The Take Home

Take Home: ISET

Cardiology Today’s Intervention was onsite in Hollywood, Florida, from Feb. 4-8, 2017, in attendance at the 29th Annual International Symposium on Endovascular Therapy. Several experts discussed their most important takeaways from the meeting, including William A. Gray, MD, from Main Line Health, Wynnewood, Pennsylvania; Cardiology Today’s Intervention Editorial Board member Michael R. Jaff, DO, FSCAI, from Newton-Wellesley Hospital in Newton, Massachusetts, and Harvard Medical School; Barry T. Katzen, MD, FSIR, from Miami Cardiac and Vascular Institute and Florida International University; John Moriarty, MD, from UCLA; and Victor Tapson, MD, FCCP, FRCP, from Cedars-Sinai.

CLI TOWN HALL MEETING
Barry T. Katzen

Katzen: One particularly noteworthy session was the Town Hall meeting on critical limb ischemia. At many meetings, CLI sessions focus on techniques and technologies and how certain lesions should be treated. However, this informative and engaging session at ISET 2017 was driven toward the specific purpose of increasing awareness of and dealing with the public health issues surrounding CLI. We identified challenges that clinicians face, including how to build CLI programs without having a definable diagnosis-related group or any specific codes by which quality outcomes and costs can be measured. We also identified opportunities to improve patient care, such as gaining a greater understanding of the actual cost of CLI.

During this session, I also took the opportunity to announce the formation of the Critical Limb Ischemia Global Society, which has been organized specifically to reduce amputation rates and mortality in patients with CLI. It is a nonprofit organization designed to address issues on the regulatory and reimbursement fronts as well as on the educational front.

Michael R. Jaff

Jaff: The opening Town Hall session on CLI was important. It was a very broad discussion that not only dealt with the magnitude of this terrible disease on our patients, the outcomes, the options for therapy and advances, but it also had an extensive discussion on how to build a team for limb salvage, the successful components of a team and how to know whether you’ve been successful — is it just preventing amputation or is it about having a functional outcome that matters? We also talked a lot about cost and price. The session ended with a discussion of the BEST-CLI trial, sponsored by the NIH: How it’s enrolling, what are the opportunities to increase enrollment and what will we learn from that trial.

Gray: The CLI Town Hall was a recognition and a tip of the hat to an emerging field which has gathered a lot of interest, but for which there’s still a paucity of data and a paucity of tool sets which are approved in the United States. We discussed the issues surrounding the difficulty with device testing, the challenges in endpoints such as CLI with amputation-free survival — should we just be focusing on patency — and some of the dropout rates we have in patients with CLI. We know that in many of the trials that have been done to date, we have a one-in-four chance of losing a patient for a variety of different reasons, including death at the 1-year mark. On top of all the other issues with this population, this makes it challenging to do trials.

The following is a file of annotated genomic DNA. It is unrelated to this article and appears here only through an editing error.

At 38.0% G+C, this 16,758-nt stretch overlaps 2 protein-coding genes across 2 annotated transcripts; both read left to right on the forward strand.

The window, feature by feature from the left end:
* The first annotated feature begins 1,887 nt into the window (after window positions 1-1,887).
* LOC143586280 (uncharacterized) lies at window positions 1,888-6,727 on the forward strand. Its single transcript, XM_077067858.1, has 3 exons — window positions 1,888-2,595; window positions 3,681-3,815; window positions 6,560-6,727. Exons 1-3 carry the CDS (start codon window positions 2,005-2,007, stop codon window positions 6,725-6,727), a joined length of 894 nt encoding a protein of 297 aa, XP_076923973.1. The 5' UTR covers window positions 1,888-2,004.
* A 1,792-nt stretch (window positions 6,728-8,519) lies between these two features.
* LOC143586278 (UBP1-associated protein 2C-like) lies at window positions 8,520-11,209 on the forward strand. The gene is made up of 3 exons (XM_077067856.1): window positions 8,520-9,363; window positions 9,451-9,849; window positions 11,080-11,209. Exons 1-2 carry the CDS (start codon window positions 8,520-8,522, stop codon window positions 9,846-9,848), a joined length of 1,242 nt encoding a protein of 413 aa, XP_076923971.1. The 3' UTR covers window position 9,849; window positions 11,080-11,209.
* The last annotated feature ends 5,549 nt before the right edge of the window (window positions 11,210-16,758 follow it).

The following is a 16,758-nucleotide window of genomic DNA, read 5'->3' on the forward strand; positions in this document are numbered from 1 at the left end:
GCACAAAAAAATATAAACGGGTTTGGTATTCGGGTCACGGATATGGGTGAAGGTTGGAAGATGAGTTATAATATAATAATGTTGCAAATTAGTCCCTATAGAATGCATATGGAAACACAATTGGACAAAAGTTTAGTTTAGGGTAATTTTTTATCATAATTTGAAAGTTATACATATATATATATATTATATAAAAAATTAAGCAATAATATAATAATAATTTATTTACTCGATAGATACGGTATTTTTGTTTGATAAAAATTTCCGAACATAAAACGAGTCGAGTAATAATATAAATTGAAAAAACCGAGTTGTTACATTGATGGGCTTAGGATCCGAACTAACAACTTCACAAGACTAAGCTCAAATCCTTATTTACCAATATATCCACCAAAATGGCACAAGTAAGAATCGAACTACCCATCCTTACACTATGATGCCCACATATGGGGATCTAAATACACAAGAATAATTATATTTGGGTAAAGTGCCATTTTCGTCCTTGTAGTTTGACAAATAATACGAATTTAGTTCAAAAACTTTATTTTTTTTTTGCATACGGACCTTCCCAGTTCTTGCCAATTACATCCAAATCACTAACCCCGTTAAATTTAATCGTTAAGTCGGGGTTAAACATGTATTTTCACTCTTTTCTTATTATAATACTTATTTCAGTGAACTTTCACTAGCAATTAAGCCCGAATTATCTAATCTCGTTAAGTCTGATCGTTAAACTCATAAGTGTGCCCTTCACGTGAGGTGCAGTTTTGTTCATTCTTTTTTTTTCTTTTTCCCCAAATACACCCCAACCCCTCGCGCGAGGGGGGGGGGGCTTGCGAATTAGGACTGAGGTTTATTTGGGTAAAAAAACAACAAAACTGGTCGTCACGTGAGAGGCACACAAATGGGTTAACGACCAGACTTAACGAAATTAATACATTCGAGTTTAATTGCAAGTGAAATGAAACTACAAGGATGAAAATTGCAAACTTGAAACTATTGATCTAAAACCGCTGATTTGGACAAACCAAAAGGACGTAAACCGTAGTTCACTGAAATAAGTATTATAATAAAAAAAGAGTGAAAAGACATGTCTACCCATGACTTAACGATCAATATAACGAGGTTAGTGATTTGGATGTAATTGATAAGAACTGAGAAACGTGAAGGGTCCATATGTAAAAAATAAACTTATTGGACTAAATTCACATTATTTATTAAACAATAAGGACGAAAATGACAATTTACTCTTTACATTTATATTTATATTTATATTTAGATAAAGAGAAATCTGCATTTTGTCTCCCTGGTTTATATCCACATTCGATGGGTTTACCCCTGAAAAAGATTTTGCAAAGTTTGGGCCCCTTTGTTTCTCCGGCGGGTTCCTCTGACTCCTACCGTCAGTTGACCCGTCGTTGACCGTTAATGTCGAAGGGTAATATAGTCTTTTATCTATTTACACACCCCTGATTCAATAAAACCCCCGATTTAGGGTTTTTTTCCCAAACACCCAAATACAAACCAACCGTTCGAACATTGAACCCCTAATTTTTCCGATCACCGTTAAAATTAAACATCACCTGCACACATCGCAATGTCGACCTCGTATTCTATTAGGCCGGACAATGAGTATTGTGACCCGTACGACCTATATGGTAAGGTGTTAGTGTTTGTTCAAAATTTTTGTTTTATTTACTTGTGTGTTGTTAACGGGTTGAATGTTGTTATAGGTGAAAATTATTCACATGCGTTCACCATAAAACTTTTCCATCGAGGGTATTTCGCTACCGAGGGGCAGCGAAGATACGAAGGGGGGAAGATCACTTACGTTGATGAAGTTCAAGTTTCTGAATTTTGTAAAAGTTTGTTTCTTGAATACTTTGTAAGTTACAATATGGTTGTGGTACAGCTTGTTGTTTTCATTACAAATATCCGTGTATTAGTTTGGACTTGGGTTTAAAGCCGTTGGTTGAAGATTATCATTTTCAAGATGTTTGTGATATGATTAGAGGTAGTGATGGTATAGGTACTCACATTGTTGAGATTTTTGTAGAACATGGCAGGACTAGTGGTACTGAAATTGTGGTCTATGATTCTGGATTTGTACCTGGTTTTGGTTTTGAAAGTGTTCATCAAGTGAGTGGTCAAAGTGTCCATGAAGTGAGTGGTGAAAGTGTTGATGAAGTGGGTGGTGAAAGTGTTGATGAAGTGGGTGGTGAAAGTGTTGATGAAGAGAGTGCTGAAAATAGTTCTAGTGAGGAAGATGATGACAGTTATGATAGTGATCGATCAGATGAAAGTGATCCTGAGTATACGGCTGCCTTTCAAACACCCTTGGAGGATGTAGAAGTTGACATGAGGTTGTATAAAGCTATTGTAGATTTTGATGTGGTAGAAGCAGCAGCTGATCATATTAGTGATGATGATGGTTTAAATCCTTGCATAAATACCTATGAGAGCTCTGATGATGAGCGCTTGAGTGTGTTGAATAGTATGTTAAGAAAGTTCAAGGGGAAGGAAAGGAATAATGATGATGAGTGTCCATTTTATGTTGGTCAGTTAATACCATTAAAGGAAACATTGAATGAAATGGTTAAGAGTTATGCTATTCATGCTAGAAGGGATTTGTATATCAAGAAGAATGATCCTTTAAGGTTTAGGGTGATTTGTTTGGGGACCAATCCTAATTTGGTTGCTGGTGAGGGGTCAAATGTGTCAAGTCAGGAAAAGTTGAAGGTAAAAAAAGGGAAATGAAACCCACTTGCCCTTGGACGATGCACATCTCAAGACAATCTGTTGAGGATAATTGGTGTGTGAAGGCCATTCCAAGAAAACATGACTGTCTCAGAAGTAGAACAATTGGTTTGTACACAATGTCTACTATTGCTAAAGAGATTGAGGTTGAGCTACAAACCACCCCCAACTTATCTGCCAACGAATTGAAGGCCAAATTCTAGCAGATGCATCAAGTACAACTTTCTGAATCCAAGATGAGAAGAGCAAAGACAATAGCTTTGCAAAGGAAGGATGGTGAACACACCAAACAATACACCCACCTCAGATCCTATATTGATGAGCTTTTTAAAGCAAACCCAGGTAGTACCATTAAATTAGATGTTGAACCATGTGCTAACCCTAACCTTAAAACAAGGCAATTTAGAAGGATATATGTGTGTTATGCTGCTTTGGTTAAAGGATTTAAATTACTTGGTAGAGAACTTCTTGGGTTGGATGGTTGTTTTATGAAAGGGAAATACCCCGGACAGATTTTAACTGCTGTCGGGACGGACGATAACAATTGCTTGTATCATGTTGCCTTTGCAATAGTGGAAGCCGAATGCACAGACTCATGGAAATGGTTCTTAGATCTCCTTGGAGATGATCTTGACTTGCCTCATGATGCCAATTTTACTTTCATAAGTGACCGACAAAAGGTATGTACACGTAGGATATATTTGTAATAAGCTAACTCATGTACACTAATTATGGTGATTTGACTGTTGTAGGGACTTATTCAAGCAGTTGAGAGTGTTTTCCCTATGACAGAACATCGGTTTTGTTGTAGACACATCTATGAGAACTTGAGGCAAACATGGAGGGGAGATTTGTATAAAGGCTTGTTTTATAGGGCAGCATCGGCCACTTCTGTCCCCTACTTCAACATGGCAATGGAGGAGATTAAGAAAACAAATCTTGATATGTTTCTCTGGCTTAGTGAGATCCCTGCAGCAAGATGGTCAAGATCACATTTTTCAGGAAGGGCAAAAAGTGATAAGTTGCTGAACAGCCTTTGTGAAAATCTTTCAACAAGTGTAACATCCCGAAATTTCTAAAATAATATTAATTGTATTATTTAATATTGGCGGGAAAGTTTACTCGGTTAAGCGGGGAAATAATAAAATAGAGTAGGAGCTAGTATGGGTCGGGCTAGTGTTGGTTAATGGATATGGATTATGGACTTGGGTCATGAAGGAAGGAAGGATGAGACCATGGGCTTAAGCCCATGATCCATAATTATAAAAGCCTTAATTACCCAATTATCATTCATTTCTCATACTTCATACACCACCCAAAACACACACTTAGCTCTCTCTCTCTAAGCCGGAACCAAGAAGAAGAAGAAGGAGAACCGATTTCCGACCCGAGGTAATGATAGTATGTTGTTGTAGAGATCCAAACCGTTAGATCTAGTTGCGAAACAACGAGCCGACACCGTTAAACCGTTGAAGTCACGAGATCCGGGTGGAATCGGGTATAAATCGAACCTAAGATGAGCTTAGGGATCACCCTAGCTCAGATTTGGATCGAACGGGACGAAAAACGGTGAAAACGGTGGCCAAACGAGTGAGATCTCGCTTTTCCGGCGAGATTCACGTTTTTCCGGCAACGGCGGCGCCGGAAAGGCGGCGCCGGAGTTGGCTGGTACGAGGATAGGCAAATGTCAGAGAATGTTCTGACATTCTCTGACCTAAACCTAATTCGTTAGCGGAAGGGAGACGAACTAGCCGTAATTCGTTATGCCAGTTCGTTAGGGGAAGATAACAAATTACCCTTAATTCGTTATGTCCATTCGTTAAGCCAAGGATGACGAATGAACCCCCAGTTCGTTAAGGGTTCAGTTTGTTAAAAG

Also, given the lack of data and a real need out there, we talked about what we should be doing, ranging from the choice of devices to the choice of patients to wound care, which is increasingly becoming an important component of CLI treatment.

On the nonclinical side of CLI, there was a discussion of cost, which has not been well described because the care takes place over a spectrum of places like the hospital, skilled nursing facilities and wound care centers. The combined costs of this disability are not insignificant. We were very honest and complete about the 360° view of CLI.

Photo credit: Cardiology Today’s Intervention

CAROTID STENTING
William A. Gray

Gray: The carotid stenting section attracted world-class experts, ranging from Thomas G. Brott, MD, principal investigator of the CREST-2 trial, to Frank J. Veith, MD, who is a lion in this field. A general consensus emerged on several topics. No. 1, there have been two large major trials published in reputable journals showing equivalence between carotid stenting and carotid endarterectomy, but with the acknowledgement that there is a minor excess in minor strokes in carotid stenting. This is a target for improvement in carotid stent outcomes. A possible solution is patient selection, and that was discussed at length.

Also discussed were issues around proximal protection and direct carotid access, including double filtration protection with a balloon attached to a filter which is deployed temporarily during post-deployment balloon inflation. We also talked about the newer mesh-covered stents, some of which already have data. Taken in sum, this suggests that we are on the verge of another wave of improved outcomes in carotid stenting because we see these as combined therapies, which can reduce the rates of complication and stroke outcomes. We touched on the fact that there are correlating data in diffusion-weighted MRI abnormalities that also show reduction in those findings with advancing technologies.